A torn rotator cuff landed Cook on the 49ers' injured reserve list in 1995. He became a free agent in the following summer, trying out with the Denver Broncos before signing with Carolina.[12]

Carolina Panthers

Cook played defensive back for the Panthers under Coach Dom Capers.[13] In February 1997, he was released as an unrestricted free agent ending an eleven-year NFL career.

Life after football

Cook hosted post-game football shows for WWL in New Orleans, NFC preview shows and NFL Europe games for Fox Television. He returned to San Francisco as an NFL game analyst for KRON, and then co-hosted ESPN radio shows. Cook worked with California Gov. Arnold Schwarzenegger and his wife, Maria Shriver, to introduce "Polar Ball" (played with a Velcro ball and one glove) to the Special Olympics Committee.[3]

Amarantus Appointed Super Bowl Champion Toi Cook to the Board of Advisors in September 2012 to the Traumatic Brain Injury (TBI) Program[11]

Cook was the Executive Vice President in the Sports Division at the Gersh Agency in Los Angeles from 2004 to 2006.[11]

He became principal owner of Toi Cook Management Group LLC on September 25, 2007. In September 2012, he became president of Empire Sports, a division of Empire Film Group and a sports, entertainment and consulting company.[14]

On September 22, 2015, Cook became one of the more than 220 former NFL players serving as master trainers and ambassadors For USA Football's Heads Up program[15]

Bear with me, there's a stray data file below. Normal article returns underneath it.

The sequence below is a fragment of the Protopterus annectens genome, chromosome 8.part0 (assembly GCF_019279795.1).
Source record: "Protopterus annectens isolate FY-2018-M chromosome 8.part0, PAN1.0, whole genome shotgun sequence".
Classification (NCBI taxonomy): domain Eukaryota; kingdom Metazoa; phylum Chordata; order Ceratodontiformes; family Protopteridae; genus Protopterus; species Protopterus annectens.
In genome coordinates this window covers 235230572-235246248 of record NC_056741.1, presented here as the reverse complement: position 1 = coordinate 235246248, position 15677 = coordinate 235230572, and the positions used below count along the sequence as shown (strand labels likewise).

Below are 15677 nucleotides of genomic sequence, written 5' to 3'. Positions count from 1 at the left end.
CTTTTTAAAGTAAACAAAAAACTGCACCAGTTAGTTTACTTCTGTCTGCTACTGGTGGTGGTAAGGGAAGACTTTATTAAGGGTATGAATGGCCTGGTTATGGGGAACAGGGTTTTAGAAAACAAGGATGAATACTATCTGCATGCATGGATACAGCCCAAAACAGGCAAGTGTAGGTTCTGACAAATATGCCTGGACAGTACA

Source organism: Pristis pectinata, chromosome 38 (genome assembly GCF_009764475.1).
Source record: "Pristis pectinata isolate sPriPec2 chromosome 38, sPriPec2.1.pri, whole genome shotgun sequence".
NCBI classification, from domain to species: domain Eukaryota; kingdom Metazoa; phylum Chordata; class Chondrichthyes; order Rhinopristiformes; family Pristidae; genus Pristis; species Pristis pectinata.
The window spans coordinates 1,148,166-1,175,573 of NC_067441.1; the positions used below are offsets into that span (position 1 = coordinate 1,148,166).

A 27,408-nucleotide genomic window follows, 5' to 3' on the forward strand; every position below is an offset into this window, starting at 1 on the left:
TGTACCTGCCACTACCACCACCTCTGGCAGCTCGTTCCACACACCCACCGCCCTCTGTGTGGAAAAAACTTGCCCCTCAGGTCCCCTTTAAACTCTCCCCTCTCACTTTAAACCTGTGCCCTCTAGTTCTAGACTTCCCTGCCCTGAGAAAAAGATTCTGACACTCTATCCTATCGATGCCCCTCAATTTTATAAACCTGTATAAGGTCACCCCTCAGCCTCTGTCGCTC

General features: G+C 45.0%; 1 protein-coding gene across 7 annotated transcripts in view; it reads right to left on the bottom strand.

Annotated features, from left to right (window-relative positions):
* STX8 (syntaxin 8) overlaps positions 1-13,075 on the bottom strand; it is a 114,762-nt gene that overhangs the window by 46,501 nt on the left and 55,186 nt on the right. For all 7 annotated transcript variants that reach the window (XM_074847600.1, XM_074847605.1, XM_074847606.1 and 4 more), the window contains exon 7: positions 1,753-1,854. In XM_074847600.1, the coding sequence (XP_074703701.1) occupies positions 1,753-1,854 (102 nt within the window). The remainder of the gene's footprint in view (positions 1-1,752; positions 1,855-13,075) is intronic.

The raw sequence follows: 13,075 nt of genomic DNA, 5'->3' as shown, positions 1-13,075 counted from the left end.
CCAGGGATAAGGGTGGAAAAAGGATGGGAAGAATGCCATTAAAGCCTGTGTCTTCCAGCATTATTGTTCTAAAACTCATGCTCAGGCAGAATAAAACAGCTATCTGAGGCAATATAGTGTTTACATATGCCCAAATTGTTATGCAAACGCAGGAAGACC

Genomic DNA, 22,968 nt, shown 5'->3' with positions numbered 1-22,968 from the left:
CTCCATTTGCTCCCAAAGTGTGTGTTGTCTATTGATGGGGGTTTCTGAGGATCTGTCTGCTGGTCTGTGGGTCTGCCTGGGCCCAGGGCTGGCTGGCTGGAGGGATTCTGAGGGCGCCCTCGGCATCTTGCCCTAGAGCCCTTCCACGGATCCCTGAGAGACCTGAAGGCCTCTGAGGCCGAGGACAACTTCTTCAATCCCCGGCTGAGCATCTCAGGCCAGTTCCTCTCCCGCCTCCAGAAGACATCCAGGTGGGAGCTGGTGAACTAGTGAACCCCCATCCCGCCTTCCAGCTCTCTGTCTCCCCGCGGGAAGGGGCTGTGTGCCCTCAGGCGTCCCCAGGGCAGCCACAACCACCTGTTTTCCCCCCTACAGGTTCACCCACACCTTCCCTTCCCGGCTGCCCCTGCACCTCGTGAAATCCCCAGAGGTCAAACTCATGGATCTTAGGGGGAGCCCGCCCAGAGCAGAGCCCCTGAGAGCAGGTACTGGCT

Film and television

After his NFL career, Cook appeared in Minister of Defense: the Reggie White Story and '51 Dons as himself. He has producer credits for the Walking on Dead Fish (2008) and The Coach's Journey (2015).[16]

Personal life

Cook and his wife, Kristine, have three children, Connor, Carson and Caitlyn.[3] He is a party to the concussion lawsuit against the NFL.[2][17]


  1. ^ Podbay [dead link]
  2. ^ a b c "THE NFL STANDARD w/ Alan Z & Bryan Yates w/ Toi Cook". BlogTalkRadio. December 19, 2014.
  3. ^ a b c d "::: TGA SPORTS - Management Team :::". Archived from the original on October 6, 2015.
  4. ^ "Decisions, Decisions : Toi Cook Withstands Pac-10 Pressure Before Making a Career Move". Los Angeles Times. April 6, 1986.
  5. ^ "Archives | The Philadelphia Inquirer".
  6. ^ "The Ultimate Road Trip". Stanford University Athletics.
  7. ^ "Eight Inducted to Hall of Fame". Stanford University Athletics.
  8. ^ News, Stanford (March 3, 2022). "Eight to be inducted into the Stanford Athletics Hall of Fame | The Dish". ((cite web)): |last= has generic name (help)
  9. ^ "Toi Cook Leagues Statistics & History".
  10. ^ "1987 NFL Draft Listing". Retrieved October 1, 2023.
  11. ^ a b c Inc, Amarantus Bioscience. "Amarantus Appoints Super Bowl Champion Toi Cook to Board of Advisors to Advance TBI Program". (Press release). ((cite press release)): |last= has generic name (help)
  12. ^ Stanford NFL
  13. ^ "Putting in His Nickel's Worth : Toi Cook's leadership and his play in passing situations have helped Carolina reach today's NFC championship game". Los Angeles Times. January 12, 1997.
  14. ^ "Stanford University - Hall of Fame".
  15. ^ "NFL Foundation".
  16. ^ "Toi Cook". IMDb.
  17. ^ "Hall of Famer Eric Dickerson Leads the Latest Group of Retirees | NFL Concussion Litigation".